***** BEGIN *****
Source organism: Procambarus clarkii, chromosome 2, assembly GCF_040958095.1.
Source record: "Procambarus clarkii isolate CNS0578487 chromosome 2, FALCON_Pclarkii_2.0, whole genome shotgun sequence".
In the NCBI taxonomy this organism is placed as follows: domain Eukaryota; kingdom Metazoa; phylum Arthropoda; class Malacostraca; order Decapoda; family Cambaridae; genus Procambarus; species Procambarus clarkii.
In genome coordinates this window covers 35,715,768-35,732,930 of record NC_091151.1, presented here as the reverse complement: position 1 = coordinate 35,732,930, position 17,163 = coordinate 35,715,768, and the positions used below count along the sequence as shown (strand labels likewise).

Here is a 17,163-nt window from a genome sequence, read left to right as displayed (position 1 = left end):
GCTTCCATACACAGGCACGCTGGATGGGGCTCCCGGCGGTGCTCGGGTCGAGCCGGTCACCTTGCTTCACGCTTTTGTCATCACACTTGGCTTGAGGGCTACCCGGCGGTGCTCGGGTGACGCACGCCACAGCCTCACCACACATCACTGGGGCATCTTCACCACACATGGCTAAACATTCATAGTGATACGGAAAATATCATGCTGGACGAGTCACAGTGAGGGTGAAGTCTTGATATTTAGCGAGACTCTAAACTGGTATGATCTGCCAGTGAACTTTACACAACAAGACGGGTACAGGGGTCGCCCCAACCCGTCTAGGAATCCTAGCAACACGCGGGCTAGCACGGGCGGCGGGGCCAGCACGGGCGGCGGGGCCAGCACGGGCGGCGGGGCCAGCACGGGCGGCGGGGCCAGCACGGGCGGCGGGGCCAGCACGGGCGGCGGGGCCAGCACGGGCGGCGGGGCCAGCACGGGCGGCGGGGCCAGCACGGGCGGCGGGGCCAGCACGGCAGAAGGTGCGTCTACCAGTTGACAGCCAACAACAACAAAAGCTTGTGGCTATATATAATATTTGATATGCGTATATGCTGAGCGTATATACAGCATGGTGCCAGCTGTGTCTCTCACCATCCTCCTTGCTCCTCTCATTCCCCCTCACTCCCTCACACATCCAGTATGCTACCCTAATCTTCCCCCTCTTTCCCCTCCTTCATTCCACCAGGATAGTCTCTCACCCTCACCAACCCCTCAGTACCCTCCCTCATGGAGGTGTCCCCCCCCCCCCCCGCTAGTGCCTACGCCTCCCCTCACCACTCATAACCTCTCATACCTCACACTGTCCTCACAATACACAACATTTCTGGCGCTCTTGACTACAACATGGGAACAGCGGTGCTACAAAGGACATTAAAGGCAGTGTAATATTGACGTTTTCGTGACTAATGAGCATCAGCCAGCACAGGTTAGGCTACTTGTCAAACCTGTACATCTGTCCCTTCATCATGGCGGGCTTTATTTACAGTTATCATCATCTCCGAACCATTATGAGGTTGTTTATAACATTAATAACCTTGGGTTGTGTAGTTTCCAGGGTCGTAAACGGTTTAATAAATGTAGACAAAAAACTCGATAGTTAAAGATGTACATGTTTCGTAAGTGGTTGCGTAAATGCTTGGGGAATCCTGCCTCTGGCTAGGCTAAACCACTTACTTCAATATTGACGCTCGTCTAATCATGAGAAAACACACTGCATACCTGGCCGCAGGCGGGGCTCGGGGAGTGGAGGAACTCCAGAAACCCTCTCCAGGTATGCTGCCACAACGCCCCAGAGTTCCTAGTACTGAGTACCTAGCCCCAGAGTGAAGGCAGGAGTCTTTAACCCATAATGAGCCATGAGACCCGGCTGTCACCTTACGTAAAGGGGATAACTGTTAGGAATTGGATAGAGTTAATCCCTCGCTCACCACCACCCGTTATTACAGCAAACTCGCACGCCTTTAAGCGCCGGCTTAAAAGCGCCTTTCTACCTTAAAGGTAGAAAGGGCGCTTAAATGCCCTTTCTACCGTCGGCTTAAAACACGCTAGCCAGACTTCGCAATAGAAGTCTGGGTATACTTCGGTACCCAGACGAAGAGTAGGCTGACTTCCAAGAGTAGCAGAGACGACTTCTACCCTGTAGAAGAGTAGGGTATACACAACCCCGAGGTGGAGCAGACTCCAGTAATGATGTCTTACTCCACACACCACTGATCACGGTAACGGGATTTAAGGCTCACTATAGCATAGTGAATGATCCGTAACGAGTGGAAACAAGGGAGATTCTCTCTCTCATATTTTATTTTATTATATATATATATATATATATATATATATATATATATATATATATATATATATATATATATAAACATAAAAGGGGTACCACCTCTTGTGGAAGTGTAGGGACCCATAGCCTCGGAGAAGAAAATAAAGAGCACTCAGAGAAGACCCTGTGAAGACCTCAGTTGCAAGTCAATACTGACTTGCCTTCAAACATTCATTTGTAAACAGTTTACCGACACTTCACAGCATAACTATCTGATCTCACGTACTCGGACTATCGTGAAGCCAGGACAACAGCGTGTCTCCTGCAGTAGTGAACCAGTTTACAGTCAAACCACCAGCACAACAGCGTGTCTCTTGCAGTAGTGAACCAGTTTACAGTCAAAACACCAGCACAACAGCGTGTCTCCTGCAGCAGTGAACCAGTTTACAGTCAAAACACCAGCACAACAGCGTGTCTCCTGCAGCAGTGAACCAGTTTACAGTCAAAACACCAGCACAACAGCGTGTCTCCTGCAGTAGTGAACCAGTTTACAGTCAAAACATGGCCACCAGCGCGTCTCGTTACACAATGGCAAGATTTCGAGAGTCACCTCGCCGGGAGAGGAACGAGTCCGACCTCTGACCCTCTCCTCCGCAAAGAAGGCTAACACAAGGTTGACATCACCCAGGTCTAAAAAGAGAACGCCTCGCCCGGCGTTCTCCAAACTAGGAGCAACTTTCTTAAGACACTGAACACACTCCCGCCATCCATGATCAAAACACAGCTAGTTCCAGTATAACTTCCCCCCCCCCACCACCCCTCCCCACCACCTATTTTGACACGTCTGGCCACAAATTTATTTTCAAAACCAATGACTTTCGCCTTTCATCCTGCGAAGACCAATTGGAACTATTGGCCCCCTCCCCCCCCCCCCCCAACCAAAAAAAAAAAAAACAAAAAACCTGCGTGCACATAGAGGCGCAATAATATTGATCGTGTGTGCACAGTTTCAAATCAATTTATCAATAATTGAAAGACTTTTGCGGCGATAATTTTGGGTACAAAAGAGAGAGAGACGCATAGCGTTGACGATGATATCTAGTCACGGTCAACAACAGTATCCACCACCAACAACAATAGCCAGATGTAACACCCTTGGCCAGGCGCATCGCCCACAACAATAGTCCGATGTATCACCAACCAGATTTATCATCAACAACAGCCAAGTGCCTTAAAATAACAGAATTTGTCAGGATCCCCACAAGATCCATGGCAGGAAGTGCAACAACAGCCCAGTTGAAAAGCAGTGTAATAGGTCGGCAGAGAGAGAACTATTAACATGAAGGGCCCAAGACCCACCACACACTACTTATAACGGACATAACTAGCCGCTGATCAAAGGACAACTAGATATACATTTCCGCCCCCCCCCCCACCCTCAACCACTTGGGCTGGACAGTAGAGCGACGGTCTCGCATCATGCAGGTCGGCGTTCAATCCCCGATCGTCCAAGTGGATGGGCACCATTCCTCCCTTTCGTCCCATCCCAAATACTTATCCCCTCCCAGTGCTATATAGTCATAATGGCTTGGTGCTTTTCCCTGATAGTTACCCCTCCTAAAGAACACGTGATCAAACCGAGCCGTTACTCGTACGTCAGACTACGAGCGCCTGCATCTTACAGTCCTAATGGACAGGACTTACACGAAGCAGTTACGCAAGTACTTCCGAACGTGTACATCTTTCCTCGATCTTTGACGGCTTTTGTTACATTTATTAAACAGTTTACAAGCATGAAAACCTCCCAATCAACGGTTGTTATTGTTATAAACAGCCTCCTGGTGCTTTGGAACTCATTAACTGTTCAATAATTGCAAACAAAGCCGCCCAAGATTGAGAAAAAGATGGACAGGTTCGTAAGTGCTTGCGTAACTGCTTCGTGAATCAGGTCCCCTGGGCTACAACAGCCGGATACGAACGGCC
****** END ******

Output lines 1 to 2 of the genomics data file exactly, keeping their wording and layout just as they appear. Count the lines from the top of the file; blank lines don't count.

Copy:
Source organism: Procambarus clarkii, chromosome 2, assembly GCF_040958095.1.
Source record: "Procambarus clarkii isolate CNS0578487 chromosome 2, FALCON_Pclarkii_2.0, whole genome shotgun sequence".